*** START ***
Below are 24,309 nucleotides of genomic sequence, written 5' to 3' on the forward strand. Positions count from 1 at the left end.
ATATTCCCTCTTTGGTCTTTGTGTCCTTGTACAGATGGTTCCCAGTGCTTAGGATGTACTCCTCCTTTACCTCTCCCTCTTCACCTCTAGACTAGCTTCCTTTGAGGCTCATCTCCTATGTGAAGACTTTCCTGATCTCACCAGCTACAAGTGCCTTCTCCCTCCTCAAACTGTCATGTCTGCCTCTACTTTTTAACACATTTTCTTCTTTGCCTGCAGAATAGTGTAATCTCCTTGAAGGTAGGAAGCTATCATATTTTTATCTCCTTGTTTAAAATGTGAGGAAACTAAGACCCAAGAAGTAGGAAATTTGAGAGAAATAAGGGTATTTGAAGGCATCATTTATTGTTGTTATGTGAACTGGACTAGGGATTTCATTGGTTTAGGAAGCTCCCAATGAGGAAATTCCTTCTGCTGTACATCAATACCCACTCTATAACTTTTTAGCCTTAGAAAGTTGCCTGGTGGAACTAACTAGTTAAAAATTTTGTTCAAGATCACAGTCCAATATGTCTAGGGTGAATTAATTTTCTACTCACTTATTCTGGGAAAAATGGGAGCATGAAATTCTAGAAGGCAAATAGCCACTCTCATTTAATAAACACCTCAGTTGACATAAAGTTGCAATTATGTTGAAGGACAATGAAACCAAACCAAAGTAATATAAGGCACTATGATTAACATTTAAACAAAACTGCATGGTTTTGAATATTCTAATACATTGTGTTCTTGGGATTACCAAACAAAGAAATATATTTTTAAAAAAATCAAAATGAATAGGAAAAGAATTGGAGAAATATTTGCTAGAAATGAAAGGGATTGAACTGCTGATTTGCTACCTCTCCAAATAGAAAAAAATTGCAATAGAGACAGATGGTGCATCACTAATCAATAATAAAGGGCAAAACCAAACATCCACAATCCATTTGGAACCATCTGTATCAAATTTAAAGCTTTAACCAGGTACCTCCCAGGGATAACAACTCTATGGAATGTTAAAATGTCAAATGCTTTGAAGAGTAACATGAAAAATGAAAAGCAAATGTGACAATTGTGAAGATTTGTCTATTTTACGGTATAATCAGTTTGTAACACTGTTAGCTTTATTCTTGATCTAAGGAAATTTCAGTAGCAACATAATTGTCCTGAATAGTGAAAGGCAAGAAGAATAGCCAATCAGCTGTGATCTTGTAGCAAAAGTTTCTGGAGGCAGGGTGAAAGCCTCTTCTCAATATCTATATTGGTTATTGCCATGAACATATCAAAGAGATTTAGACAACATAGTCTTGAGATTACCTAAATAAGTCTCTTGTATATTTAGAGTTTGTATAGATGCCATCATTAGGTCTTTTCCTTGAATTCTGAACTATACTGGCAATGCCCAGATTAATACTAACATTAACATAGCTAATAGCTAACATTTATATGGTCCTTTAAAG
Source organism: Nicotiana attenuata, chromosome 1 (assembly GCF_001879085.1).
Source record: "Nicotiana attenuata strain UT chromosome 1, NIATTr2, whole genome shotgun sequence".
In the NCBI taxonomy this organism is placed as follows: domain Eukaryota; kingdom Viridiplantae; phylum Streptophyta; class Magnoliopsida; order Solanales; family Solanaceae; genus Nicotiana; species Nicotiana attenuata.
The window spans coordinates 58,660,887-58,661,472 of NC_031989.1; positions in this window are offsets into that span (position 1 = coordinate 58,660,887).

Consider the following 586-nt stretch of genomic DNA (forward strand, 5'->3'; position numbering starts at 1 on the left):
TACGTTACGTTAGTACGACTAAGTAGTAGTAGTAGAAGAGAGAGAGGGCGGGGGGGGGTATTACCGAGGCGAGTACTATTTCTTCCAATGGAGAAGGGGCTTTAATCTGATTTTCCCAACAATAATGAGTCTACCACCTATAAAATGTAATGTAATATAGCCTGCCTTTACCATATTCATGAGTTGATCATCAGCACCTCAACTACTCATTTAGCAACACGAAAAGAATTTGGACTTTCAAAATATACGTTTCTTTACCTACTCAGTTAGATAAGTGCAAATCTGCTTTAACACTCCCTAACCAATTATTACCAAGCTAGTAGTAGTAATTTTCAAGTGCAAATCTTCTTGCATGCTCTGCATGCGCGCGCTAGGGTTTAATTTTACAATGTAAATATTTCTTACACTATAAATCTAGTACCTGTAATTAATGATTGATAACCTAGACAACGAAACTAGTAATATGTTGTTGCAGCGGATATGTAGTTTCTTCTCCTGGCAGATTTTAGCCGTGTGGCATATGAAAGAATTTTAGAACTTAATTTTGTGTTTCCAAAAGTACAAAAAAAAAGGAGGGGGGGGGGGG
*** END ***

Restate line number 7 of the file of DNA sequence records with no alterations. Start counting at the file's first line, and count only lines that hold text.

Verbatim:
Consider the following 586-nt stretch of genomic DNA (forward strand, 5'->3'; position numbering starts at 1 on the left):